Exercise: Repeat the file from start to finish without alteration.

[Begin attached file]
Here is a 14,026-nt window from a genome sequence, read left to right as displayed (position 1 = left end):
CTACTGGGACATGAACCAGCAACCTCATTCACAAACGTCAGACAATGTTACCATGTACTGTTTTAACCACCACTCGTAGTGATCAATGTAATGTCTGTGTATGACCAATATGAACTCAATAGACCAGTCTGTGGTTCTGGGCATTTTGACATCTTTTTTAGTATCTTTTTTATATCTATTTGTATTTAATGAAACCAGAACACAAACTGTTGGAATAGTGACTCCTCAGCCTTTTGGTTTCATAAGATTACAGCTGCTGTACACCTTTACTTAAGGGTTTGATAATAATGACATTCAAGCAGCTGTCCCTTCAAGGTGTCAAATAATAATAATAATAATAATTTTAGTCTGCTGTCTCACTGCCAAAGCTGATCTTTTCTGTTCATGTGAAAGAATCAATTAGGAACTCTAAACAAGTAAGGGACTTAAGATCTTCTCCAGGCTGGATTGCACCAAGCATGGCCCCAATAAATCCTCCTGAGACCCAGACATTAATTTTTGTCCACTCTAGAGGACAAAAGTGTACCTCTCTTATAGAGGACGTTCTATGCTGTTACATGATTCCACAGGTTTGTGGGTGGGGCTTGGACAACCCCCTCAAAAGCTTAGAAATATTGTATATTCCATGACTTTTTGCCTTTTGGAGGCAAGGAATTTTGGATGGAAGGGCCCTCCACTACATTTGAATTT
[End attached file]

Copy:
Here is a 14,026-nt window from a genome sequence, read left to right as displayed (position 1 = left end):
CTACTGGGACATGAACCAGCAACCTCATTCACAAACGTCAGACAATGTTACCATGTACTGTTTTAACCACCACTCGTAGTGATCAATGTAATGTCTGTGTATGACCAATATGAACTCAATAGACCAGTCTGTGGTTCTGGGCATTTTGACATCTTTTTTAGTATCTTTTTTATATCTATTTGTATTTAATGAAACCAGAACACAAACTGTTGGAATAGTGACTCCTCAGCCTTTTGGTTTCATAAGATTACAGCTGCTGTACACCTTTACTTAAGGGTTTGATAATAATGACATTCAAGCAGCTGTCCCTTCAAGGTGTCAAATAATAATAATAATAATAATTTTAGTCTGCTGTCTCACTGCCAAAGCTGATCTTTTCTGTTCATGTGAAAGAATCAATTAGGAACTCTAAACAAGTAAGGGACTTAAGATCTTCTCCAGGCTGGATTGCACCAAGCATGGCCCCAATAAATCCTCCTGAGACCCAGACATTAATTTTTGTCCACTCTAGAGGACAAAAGTGTACCTCTCTTATAGAGGACGTTCTATGCTGTTACATGATTCCACAGGTTTGTGGGTGGGGCTTGGACAACCCCCTCAAAAGCTTAGAAATATTGTATATTCCATGACTTTTTGCCTTTTGGAGGCAAGGAATTTTGGATGGAAGGGCCCTCCACTACATTTGAATTT